Does Twitter Mean The End Of TinyUrl.com?

Face it, folks... the 140 character limit that Twitter imposes really starts to hurt when you try to pass around URLs. Previously, most folks used tinyurl.com to make their URLs short and sweet... but lately, some Twits have determined that even tiny URLs waste precious character space, and have been demanding even tinier URLs. I mean, look at this link to my site:

http://tinyurl.com/bonkw4

Twenty five characters. What a bit pig... although I love the hidden message bonk w4... especially now that it's tax season.

As a result, many Twits have decided to go for a system that makes even shorter URLs. Here are a few URL shortening sites I've found laying about:

  • bit.ly: Using this, the link to my home page is now compressed to: http://bit.ly/Vh0e3. Wow! That's saving six whole letters! Just enough to throw in one last ROTFL into your tweet...
  • is.gd: not to be outdone... 'Is Good' shaves off eight whole characters, making it http://is.gd/ndwf.
  • tinyarro.ws: UNGODLY short URLs! Check out http://➡.ws/웕. This makes links twelve characters shorter than tinyurl.com, making it easily the tiniest URL I've ever seen! Hot damn! Its using some nifty tricks with UTF8 encoded URLs, the arrow symbol, and what I believe to be the Chinese symbol for "awesome." Its all technically valid in a URL, but it won't work on all screens, all web pages, nor all programs.

There are many more URL shorteners available... if you really insist on being original. Personally, I think is.gd will probably muscle out tinyurls.com, at least amongst the Twitter crowd... and tinyarro.ws might cause more than a few folks to argue about the practical limitations of encoded URLs, especially where security and phishing are concerns...

There is another possibility... sites may begin making their own tiny urls. Imagine if CNN they did their own tiny urls, so you only had to send something like cnn.com/t/123. Just ignore the http:// prefix, since many apps these days know if a string something has .com and a few slashes, its probably a link... so they just slap on the implied http:// prefix automatically.

So what do you think? Will Twitter kill tinyurls.com? Will web sites start offering pre-made tiny URLs? Which URL shortener do you use?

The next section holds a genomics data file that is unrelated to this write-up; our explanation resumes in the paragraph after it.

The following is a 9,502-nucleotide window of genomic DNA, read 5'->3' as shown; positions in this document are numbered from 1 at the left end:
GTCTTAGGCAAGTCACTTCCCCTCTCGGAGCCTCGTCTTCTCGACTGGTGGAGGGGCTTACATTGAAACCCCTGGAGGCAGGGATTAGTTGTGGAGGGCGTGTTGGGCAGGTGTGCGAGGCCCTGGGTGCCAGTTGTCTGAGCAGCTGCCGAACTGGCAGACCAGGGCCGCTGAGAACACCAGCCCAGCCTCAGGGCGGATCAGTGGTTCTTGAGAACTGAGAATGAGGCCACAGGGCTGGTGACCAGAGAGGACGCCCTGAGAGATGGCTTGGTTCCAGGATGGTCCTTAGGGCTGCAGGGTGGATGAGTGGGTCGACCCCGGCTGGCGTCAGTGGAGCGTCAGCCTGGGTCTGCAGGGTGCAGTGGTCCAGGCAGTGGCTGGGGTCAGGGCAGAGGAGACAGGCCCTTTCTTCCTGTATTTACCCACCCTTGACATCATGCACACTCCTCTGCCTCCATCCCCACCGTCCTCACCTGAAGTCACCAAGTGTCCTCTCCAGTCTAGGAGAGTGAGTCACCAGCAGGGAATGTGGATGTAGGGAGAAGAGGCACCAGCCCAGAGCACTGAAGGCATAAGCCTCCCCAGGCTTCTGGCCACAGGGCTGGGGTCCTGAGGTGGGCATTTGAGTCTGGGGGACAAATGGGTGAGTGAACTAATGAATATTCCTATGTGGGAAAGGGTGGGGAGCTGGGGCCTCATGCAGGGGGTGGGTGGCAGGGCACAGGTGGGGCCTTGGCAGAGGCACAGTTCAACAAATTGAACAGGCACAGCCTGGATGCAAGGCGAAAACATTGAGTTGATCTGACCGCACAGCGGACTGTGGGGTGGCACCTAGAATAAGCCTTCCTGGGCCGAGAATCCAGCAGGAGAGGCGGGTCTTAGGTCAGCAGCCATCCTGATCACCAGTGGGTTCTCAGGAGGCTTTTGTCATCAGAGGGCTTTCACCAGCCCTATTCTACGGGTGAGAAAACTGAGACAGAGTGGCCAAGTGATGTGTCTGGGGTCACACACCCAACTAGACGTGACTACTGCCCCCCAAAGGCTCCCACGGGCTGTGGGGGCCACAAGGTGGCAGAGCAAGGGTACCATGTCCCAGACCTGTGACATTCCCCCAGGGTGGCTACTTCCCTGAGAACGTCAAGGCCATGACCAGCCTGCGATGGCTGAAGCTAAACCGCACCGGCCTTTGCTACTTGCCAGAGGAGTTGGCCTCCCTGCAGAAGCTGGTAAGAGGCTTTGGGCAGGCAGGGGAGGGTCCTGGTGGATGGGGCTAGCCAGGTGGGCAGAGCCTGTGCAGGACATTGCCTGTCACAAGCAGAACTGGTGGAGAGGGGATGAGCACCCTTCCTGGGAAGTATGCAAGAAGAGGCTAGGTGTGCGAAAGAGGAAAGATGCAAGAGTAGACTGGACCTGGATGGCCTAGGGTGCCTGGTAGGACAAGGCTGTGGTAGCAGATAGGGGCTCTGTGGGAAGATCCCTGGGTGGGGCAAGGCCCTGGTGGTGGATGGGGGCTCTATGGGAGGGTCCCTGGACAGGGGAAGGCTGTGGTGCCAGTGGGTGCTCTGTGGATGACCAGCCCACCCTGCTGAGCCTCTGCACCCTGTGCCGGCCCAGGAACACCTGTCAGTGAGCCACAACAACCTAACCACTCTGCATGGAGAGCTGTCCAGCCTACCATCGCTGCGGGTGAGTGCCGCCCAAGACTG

URL shorteners

All about is.gd myself - it's plenty short enough. If you can't get the rest of it out in 123 characters, I don't think saving an extra 2-3 using a not-terribly-forwardable tinyarro.ws URL is gonna help.

jessewilkins

bacn.me

Don't forget bacn.me for bacon lovers. Described here.

bit.ly is my favorite these

bit.ly is my favorite these days because of the live tracking of clicks. Impressive stuff.

Interesting thought

I do think you point about sites whose tld is already short may benefit from offering their own service for internal URLs. One of my complaints about tiny url and many others is that you have no clue where you are going until you get there. On twitter of course that is less of a problem, until you account (or your friend's) get's hijacked. At least with domain locked urls, that would be less of a problem.

I don't think twitter will kill tinyurls. In the end, tinyurls is much more recognizable and friendly for the less hardcore. Is your grandpa more likely to click http://is.gd/ndwf or http://tinyurl.com/ndwf? Heck, I'm not sure if I'd click http://➡.ws/웕!

Twurl.cc

I like twurl.cc as it has basic tracking as well as uses OpenID for registration. (like Foolstr.com)

What I haven't seen is a way to link a Blog post to a URL shortener then to Twitter, to Facebook and finally Twine.

I've seen bits of this chain but no one end-to-end solution.

-fs

bit.ly is good

bit.ly is good

epayroll

So what do you think? Will Twitter kill tinyurls.com? Will web sites start offering pre-made tiny URLs? Which URL shortener do you use?

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